A child abandoned is at the mercy of indifferent adults, cold institutions and rigid regulations far beyond the young one’s control or comprehension. Such is the cruel dilemma of 12-year-old William Eng, who was born in Seattle’s Chinatown in the early 1920s. Orphaned, he feels a deep sense of loss, of having little or no worth to anyone. Pensive and precocious, William is the only Chinese kid in Seattle’s Sacred Heart Orphanage, run by an order of strict Catholic nuns. His fellow orphans share the pain and frustration of having been tossed aside and forgotten. Parents are unknown or deceased, indigent or incarcerated, while some are simply disinclined to provide any semblance of home to a child.
On rare occasions, a parent returns to claim a son or daughter. Maybe once in a while a nice couple adopts one of the younger children. For most kids however, the orphanage is “home” until they run away or are old enough to leave, if death doesn’t claim them first. Though William knows nothing of his father, he has vague, affectionate memories of his mother, a kind, young woman who sang to him in a lovely voice. Would she ever return to him? Is she even alive? “After five winters at Sacred Heart, he’d learned not to hope for a Christmas miracle — at least for nothing greater than a pair of hand-me-down shoes, a book of catechism, and a stocking filled with peanuts and a ripe tangerine.” William asks himself, “What kind of bastard am I?”
Author Jamie Ford racked up impressive accolades for his first novel, “Hotel on the Corner of Bitter and Sweet.” He returns with “Songs of Willow Frost.”
It is 1934. The catastrophe of the Great Depression has settled heavily on a city hard hit by hard times. Many are unemployed and destitute. The encampment south of downtown has become home to growing numbers of persons with no economic purchase. “A hand-painted banner hung across the road that read: WELCOME TO HOOVERVILLE. WHERE LIFE IS STRIFE.”
On the streets there are marches and militant calls for change, for jobs. While some look for any kind of work, others are down, out and broken by unending misery. Skid Road missions and flop houses are crammed with ragged, hungry specters of the jobless and desperate. “People were out of work and starving. The pitiful conditions got so bad that hundreds had committed suicide, all over the city.”
Seattle is also replete with movie houses that provide those with a few spare coins a welcome escape into the marvelous distractions of film. One day, the boys from Sacred Heart and, “hundreds of other boys from various mission homes, institutions, and reformatories” are treated to a special excursion downtown and the cinematic western “Cimarron.” Despite his own meager attire William feels “awkward and overdressed” after noting the “prisonlike” uniforms of kids from the other places. The feature film is preceded by a steady flow of previews, cartoons and shorts. The last short features a beautiful Asian woman who croons “Dream a Little Dream of Me.”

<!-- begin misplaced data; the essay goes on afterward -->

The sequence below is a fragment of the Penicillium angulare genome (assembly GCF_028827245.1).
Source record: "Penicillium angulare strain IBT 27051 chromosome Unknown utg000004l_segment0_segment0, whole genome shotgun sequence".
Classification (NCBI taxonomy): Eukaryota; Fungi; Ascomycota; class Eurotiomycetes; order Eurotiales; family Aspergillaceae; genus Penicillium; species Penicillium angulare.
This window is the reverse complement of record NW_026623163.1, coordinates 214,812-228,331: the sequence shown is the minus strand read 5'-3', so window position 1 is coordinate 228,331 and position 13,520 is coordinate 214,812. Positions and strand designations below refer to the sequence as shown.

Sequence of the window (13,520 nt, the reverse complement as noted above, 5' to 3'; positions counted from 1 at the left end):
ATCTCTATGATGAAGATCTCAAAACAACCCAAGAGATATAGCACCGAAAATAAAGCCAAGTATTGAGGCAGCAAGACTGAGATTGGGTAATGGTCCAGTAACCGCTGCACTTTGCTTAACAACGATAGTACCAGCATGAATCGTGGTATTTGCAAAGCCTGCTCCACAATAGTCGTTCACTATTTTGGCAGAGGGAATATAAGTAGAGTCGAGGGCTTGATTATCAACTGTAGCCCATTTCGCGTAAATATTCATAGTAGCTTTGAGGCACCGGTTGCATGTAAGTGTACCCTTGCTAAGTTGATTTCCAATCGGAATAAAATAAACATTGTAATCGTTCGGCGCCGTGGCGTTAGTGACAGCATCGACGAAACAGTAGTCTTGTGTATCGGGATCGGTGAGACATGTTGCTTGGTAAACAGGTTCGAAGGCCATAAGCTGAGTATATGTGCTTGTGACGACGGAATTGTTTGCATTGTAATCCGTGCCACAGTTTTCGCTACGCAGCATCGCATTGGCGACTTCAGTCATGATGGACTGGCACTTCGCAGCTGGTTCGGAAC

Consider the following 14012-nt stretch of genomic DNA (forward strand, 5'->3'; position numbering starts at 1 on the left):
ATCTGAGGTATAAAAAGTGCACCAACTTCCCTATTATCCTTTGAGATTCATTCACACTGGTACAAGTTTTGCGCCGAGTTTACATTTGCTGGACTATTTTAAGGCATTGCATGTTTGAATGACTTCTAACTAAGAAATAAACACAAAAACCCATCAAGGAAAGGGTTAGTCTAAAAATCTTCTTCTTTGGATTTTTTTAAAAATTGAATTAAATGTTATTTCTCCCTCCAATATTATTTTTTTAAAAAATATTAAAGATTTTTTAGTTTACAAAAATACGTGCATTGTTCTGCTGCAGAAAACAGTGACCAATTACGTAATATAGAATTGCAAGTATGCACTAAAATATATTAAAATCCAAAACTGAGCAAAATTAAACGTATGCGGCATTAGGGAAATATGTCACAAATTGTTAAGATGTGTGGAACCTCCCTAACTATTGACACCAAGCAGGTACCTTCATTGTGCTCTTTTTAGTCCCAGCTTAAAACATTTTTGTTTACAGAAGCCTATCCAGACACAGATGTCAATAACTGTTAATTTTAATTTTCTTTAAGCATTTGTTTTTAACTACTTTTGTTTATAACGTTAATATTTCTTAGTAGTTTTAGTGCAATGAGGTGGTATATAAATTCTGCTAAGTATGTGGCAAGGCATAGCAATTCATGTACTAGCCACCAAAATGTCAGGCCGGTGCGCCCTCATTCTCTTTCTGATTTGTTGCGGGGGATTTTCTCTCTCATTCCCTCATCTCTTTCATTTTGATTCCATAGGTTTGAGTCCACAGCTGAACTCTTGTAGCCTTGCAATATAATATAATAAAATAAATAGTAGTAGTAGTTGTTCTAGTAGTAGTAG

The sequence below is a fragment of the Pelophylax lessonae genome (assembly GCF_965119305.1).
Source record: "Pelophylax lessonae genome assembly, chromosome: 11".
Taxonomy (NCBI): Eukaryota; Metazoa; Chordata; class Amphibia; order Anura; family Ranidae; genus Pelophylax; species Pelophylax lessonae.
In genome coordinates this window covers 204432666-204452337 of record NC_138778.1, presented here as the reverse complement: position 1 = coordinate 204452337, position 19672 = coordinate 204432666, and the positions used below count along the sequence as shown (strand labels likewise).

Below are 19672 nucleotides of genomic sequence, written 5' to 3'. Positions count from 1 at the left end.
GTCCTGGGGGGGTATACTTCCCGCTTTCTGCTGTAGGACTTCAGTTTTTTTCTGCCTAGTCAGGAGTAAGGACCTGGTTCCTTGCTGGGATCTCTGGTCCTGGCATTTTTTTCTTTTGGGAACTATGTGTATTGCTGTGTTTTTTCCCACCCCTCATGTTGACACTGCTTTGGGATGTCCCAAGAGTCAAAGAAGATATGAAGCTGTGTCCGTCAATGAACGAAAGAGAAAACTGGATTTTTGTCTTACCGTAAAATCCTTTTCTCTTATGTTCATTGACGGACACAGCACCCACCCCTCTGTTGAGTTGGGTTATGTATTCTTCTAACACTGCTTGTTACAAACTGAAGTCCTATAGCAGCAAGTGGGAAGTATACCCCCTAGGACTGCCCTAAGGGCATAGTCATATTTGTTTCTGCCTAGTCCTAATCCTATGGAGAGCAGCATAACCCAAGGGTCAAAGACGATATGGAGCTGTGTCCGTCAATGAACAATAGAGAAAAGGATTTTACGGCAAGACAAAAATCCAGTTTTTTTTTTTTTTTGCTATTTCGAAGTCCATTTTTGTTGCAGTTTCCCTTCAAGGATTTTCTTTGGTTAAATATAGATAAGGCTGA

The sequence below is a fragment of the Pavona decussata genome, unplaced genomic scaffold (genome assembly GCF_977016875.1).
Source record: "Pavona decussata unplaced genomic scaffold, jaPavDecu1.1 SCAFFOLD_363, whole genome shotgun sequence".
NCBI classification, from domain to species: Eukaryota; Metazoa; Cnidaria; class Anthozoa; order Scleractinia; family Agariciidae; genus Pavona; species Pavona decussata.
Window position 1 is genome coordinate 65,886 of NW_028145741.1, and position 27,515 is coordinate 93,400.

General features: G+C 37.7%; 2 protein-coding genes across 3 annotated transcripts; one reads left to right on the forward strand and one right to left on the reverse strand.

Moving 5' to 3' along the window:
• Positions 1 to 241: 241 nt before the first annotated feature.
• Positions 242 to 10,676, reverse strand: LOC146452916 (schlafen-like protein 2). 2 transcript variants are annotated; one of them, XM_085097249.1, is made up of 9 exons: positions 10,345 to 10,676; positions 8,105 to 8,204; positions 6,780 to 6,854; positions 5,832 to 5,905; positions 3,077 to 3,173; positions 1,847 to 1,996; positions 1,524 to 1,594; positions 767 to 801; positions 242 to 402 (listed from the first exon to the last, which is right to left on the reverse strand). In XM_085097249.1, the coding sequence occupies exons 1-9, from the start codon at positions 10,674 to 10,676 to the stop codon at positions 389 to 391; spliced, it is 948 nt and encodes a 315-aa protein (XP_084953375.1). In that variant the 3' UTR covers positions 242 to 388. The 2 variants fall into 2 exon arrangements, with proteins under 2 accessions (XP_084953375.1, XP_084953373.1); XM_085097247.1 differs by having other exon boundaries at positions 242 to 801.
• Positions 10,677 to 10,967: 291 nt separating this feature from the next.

William is mesmerized, “stunned silent, mouth agape, popcorn spilling. The singer was introduced as Willow Frost — a stage name, William almost said out loud, it had to be.” At the end of her song, an advertisement flashes on the screen announcing that Willow and other performers will be soon appearing in person in Seattle. Then and there William is determined to figure a way to get to that show and meet her. “Because Willow Frost is a lot of things, William thought, a singer, a dancer, a movie star, but most of all, Willow Frost is my mother.”
From Sacred Heart William can see the Smith Tower, the tallest building west of the Mississippi. He ponders how he can possibly venture back into that urban world by himself. It is a time when racial prejudice is commonplace and thoughtless denigrating slurs are uttered casually by many. A blind white girl named Charlotte is William’s closest friend at the orphanage. “For a girl without the benefit of eyesight, she was terribly perceptive.” Charlotte inspires William to fulfill his dream of finding Willow. She suggests that they run away together. William agonizes over his frantic desire to leave and the monumental challenge of a boy and blind girl surviving on their own. William has only one dollar. How could they possibly manage on that? Then Charlotte reveals that, over the years, she has fastidiously saved “Four dollars and fifty cents.” With their combined fortune they devise their escape.
This novel is both touching and wrenching. There are brute portrayals of cruelty and humiliation. Equally compelling are portrayals of loyalty and unconditional love. Read this splendid tale of an adolescent boy on his mission of redemption. “William didn’t know if his story had a moral to it. Honestly, he didn’t care. He was going to find Willow Frost. All he wished for was a happy ending.” You will wish for that too.